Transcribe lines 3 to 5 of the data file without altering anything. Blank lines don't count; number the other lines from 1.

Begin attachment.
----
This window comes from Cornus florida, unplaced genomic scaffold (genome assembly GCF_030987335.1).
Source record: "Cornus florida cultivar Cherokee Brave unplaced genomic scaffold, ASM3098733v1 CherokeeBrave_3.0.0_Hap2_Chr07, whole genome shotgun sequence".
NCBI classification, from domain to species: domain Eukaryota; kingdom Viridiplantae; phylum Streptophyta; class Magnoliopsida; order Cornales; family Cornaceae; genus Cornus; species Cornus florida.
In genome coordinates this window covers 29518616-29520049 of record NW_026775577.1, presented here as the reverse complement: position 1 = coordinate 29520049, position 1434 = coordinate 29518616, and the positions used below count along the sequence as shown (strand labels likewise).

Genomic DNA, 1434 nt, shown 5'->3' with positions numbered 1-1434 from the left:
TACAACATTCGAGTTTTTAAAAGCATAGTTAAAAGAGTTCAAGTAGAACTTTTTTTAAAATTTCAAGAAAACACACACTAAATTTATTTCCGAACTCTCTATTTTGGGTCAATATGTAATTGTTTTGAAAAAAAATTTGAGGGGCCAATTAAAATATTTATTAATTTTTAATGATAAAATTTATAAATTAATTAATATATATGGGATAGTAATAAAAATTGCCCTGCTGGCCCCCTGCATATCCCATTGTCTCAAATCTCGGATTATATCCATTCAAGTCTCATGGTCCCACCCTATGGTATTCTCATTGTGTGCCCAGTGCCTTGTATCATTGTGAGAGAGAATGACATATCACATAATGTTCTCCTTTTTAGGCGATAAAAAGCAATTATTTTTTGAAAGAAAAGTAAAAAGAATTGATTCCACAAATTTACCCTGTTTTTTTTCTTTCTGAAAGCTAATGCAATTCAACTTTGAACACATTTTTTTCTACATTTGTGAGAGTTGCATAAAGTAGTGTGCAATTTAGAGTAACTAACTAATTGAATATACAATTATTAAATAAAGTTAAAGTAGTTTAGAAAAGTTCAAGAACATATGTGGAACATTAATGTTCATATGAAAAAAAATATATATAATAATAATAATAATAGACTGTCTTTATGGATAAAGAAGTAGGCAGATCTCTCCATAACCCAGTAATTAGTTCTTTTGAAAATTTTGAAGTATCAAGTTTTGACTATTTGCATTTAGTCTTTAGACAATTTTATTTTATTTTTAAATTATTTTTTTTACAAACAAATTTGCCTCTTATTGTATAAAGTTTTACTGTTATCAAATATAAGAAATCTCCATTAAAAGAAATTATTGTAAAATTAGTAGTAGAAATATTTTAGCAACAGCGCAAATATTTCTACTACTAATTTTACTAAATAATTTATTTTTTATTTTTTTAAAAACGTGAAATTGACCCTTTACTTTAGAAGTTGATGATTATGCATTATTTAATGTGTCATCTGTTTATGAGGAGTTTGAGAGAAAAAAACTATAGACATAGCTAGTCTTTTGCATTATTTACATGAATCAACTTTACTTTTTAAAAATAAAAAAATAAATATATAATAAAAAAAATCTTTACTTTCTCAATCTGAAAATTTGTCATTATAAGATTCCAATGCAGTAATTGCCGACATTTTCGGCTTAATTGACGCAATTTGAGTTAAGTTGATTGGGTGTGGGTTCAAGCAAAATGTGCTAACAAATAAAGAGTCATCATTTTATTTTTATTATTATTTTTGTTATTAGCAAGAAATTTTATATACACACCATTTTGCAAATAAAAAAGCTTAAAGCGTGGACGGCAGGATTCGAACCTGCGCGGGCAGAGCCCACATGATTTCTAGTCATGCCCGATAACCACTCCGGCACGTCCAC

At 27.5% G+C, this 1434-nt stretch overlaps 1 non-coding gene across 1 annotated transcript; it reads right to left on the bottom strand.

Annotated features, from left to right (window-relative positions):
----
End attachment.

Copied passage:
NCBI classification, from domain to species: domain Eukaryota; kingdom Viridiplantae; phylum Streptophyta; class Magnoliopsida; order Cornales; family Cornaceae; genus Cornus; species Cornus florida.
In genome coordinates this window covers 29518616-29520049 of record NW_026775577.1, presented here as the reverse complement: position 1 = coordinate 29520049, position 1434 = coordinate 29518616, and the positions used below count along the sequence as shown (strand labels likewise).

Genomic DNA, 1434 nt, shown 5'->3' with positions numbered 1-1434 from the left: